Australia: The Land Where Time Began

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Xiaotingia zhengi - a theropod dinosaur

Xing Xu et al. have published a paper in Nature in which they describe a new find in the Jehol Beds in China, Xiaotingia zhengi, an Archaeopteryx-like theropod, a small long-armed, 4-winged dinosaur that lived about 155 Ma. Following analysis of the new fossil it has been concluded by Xing et al. that Archaeopteryx is not at the base of the evolutionary line of birds, rather it is a non-avian dinosaur at the base of the Deinonychosauria, a group known for their switch-blade-like claws, and ancestral to forms such as Velociraptor. According to Xhing Xu et al., the status of Archaeopteryx has been weakened by the discovery of derived maniraptorans. They also suggest that many features, such as long, robust forelimbs, that were previously considered to be diagnostic of Avialae, are actually diagnostic of the Paraves, a more inclusive group that includes the avialans and the deinonychosaurs. When they added the new taxon into a comprehensive Phylogenetic analysis Archaeopteryx was moved into the Deinonychosauria. They claim their results challenge the placement of Archaeopteryx in a central position in the transition to birds. They await confirmation of their phylogenetic hypothesis by further investigation. If confirmation does indeed eventuate the avialan ancestral condition will need to be re-evaluated.

According to Lawrence Witmer of Ohio University, the basic understanding of birds as dinosaurs would be unchanged by shifting Archaeopteryx to the non-avian dinosaur line. He believes the evidence for the shift is good but needs confirmation to be more certain, and he suggests a re-evaluation of everything connected with the evolution of birds is in order. Other experts in the field, such as Luis Chiappe of the Dinosaur Institute, Natural History Museum of Los Angeles County, is still to be convinced by the analysis and the conclusions, believing the importance of the new fossil in the understanding of the origins of birds has been exaggerated, pointing out that the known fossil material of Archaeopteryx is by far the most anatomically informative in the immediate transition to birds, continuing to play an important role, wherever it is interpreted as a bird or immediately outside the bird line. He also points out that Archaeopteryx is known from 10 specimens that together provide a wealth of anatomical information, while Xiaotingia is so far known from a single partial specimen the age of which has not yet been positively determined.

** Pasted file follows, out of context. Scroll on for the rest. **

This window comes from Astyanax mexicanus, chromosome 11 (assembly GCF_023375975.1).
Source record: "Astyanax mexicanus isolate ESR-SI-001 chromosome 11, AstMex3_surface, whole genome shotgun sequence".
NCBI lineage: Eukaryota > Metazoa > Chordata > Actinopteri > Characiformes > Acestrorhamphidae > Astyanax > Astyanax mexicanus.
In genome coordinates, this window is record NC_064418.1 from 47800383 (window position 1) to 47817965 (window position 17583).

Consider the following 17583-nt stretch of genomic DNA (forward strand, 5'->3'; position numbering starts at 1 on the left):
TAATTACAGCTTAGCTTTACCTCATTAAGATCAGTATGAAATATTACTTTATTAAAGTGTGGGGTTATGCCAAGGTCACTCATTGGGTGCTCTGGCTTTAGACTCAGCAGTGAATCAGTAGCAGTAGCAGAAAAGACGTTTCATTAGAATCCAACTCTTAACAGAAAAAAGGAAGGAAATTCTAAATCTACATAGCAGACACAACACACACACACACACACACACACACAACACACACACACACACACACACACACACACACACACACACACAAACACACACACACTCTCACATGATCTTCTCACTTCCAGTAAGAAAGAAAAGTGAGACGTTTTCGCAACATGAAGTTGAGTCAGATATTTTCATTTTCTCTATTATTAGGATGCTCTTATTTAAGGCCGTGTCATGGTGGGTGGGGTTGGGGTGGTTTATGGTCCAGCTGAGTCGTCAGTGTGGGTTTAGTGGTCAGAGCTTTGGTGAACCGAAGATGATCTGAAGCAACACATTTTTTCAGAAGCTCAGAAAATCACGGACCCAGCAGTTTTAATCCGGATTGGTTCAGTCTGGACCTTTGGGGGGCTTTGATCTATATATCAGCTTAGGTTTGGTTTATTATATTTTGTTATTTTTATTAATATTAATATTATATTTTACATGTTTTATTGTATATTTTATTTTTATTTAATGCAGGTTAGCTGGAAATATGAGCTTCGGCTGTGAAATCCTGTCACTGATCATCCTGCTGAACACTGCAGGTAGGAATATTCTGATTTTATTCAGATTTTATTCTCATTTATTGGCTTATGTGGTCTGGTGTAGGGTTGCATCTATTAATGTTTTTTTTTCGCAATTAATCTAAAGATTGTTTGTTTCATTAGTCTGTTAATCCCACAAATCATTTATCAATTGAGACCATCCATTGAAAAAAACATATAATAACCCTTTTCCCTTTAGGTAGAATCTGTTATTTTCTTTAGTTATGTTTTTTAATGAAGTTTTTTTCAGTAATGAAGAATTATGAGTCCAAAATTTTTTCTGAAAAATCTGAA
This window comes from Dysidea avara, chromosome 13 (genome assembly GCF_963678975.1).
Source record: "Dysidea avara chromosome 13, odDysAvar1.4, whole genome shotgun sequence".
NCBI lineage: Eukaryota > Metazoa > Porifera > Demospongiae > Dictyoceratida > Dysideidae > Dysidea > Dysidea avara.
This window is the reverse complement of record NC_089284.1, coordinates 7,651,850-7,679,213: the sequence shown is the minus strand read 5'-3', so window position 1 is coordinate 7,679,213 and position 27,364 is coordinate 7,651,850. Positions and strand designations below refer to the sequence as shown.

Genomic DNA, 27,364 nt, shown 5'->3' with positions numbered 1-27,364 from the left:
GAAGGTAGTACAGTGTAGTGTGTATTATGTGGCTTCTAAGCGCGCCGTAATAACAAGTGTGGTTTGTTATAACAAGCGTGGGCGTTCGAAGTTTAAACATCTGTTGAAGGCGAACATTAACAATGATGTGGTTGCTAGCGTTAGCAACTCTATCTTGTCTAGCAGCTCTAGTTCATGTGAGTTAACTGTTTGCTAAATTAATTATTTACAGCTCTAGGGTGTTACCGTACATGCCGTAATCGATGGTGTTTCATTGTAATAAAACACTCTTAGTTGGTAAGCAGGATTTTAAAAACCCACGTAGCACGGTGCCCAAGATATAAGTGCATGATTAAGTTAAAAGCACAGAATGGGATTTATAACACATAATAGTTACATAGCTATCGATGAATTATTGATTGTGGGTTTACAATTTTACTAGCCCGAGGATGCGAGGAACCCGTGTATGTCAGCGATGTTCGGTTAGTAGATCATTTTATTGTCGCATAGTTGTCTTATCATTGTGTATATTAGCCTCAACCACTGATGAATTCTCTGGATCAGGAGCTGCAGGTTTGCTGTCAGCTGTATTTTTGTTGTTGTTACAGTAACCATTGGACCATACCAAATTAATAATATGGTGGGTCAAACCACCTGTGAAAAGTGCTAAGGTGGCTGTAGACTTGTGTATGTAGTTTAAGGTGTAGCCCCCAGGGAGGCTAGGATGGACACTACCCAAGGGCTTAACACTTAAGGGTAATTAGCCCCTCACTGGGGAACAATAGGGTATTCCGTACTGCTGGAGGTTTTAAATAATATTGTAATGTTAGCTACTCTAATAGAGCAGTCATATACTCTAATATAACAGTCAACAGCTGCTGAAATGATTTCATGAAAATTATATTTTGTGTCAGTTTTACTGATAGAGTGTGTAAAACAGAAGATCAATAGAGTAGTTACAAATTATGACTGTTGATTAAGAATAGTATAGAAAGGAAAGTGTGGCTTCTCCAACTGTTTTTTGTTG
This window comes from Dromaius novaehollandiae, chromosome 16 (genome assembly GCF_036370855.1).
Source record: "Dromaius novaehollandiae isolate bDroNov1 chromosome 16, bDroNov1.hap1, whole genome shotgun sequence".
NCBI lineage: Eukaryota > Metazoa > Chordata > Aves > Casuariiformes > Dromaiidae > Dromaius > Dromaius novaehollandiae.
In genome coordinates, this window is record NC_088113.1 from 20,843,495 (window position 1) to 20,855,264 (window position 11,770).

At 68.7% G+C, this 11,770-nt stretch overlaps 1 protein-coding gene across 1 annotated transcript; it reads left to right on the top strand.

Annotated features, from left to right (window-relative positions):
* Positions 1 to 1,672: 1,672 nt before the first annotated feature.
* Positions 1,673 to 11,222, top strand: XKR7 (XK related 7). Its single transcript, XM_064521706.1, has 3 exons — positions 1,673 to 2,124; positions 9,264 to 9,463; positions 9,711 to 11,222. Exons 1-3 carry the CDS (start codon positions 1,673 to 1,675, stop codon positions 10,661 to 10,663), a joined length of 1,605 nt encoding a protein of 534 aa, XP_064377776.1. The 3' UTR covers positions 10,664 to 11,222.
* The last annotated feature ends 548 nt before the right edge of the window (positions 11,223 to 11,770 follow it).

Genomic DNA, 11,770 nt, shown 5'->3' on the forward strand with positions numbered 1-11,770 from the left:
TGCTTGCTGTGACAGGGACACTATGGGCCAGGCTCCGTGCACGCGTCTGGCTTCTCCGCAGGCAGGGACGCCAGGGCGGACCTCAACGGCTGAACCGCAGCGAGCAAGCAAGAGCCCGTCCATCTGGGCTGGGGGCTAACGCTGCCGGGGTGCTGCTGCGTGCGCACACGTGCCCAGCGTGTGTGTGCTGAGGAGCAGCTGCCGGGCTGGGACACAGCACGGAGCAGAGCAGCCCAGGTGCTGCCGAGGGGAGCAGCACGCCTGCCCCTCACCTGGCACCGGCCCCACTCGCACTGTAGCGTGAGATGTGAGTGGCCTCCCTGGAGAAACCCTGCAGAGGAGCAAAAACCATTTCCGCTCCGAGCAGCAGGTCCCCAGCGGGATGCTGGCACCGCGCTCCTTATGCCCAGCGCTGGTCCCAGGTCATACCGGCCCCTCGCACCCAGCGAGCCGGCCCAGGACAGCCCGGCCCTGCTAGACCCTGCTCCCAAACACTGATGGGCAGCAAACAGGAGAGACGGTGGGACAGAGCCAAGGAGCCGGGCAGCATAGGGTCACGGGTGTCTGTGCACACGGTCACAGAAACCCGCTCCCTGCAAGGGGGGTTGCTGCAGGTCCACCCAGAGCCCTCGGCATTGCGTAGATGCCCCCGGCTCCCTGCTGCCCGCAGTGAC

Chiappe says the paper in Nature adds confirmation to the belief that birds fit in with the theropod dinosaurs "Birds are so tightly nested within the much bigger diversity of dinosaurs that the line between what is and what is not a bird has become completely blurred. We need to draw a line between birds and non-avian dinosaurs, and this line is increasingly more difficult to find."

Michael Benton of the University of Bristol has guessed that X. zhengi looked something like a rook in both size and general appearance - a head with as short snout and small beak, large eyes, wings that were well feathered, and a long tail that was covered with branching feathers. He suggested it may have ran and hopped about on the ground and possibly fly a bit clumsily.

Lawrence sees it as a bird-like dinosaur running around on its hind legs, with long feathers on its arms and legs, "Our first impression if we saw it today would be that it was a toothy bird, but then again, that would be true of almost all the small theropod dinosaurs of the Late Jurassic."

Sources &Further reading

  1. Xu, X., H. You, K. Du and F. Han (2011). "An Archaeopteryx-like theropod from China and the origin of Avialae." Nature 475(7357): 465-470.
  2. Anthony King, Cosmos Online, 28 July 2011


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  2. Xiaotingia zhengi
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Author: M. H. Monroe
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